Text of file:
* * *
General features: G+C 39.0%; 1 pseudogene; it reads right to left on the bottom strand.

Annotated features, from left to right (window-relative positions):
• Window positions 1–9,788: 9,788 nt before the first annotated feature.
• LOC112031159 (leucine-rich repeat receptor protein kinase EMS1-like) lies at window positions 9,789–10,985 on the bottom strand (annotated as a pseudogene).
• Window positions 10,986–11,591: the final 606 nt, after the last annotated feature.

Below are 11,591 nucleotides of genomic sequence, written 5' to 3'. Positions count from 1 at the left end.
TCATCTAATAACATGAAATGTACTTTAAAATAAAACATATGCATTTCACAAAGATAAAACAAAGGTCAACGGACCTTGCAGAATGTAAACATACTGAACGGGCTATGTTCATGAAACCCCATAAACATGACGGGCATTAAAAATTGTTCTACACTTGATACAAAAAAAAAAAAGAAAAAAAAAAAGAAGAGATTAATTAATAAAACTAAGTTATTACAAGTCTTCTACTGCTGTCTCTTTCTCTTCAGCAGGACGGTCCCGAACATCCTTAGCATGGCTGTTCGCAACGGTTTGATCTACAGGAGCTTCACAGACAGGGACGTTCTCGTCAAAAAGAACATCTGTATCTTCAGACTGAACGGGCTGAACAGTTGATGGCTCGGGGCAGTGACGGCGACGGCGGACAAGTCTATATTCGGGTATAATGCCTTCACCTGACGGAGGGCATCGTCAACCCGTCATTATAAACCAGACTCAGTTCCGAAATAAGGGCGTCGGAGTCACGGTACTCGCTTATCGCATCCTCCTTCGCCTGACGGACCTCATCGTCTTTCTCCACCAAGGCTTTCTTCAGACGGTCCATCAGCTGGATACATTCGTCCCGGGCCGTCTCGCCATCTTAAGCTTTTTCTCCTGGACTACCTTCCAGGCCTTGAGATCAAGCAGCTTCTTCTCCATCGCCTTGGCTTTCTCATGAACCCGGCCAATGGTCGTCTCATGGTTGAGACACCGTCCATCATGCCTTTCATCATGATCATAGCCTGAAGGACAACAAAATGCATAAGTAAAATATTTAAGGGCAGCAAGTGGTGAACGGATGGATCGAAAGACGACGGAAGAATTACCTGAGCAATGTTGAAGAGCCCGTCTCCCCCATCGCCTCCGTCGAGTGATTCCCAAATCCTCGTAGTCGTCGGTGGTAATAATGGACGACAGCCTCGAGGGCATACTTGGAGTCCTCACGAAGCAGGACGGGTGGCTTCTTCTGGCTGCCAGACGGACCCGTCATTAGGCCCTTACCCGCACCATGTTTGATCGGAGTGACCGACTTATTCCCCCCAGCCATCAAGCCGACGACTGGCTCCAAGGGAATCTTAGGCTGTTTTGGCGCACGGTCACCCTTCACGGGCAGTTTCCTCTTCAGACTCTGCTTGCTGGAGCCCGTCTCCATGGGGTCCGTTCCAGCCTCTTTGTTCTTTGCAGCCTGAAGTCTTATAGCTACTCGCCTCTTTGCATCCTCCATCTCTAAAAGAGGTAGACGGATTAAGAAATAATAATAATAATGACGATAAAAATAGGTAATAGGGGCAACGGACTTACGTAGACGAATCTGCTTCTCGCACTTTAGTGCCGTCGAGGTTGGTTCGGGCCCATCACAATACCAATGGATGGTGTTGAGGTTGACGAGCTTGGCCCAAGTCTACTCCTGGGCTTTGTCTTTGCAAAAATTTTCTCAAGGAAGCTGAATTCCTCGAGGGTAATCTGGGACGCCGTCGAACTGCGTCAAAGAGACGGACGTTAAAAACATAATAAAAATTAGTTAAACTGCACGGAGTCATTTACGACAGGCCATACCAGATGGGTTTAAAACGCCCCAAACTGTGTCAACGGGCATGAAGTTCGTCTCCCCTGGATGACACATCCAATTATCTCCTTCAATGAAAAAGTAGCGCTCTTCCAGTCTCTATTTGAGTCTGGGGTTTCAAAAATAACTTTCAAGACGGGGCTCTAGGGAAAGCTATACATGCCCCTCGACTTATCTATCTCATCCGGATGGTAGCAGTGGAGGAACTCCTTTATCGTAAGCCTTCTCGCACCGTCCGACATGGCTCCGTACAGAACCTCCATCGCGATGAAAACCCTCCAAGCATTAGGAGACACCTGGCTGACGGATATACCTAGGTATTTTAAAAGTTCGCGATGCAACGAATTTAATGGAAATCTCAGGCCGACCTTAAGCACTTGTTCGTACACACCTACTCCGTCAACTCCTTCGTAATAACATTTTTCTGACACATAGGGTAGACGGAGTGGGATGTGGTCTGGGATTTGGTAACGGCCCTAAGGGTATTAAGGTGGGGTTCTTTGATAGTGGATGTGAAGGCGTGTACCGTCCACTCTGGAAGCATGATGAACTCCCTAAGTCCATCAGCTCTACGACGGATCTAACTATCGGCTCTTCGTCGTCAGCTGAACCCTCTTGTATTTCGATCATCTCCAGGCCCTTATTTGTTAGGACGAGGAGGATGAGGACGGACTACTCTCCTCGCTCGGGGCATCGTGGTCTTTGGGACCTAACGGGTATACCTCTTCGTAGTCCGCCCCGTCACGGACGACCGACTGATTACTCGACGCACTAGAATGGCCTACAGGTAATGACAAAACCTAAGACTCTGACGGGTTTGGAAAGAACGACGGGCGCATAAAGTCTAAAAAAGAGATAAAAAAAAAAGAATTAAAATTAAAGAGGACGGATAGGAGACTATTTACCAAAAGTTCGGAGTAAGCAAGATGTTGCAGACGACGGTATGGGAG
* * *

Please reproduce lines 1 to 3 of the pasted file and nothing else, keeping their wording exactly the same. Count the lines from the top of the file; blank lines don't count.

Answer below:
General features: G+C 39.0%; 1 pseudogene; it reads right to left on the bottom strand.

Annotated features, from left to right (window-relative positions):
• Window positions 1–9,788: 9,788 nt before the first annotated feature.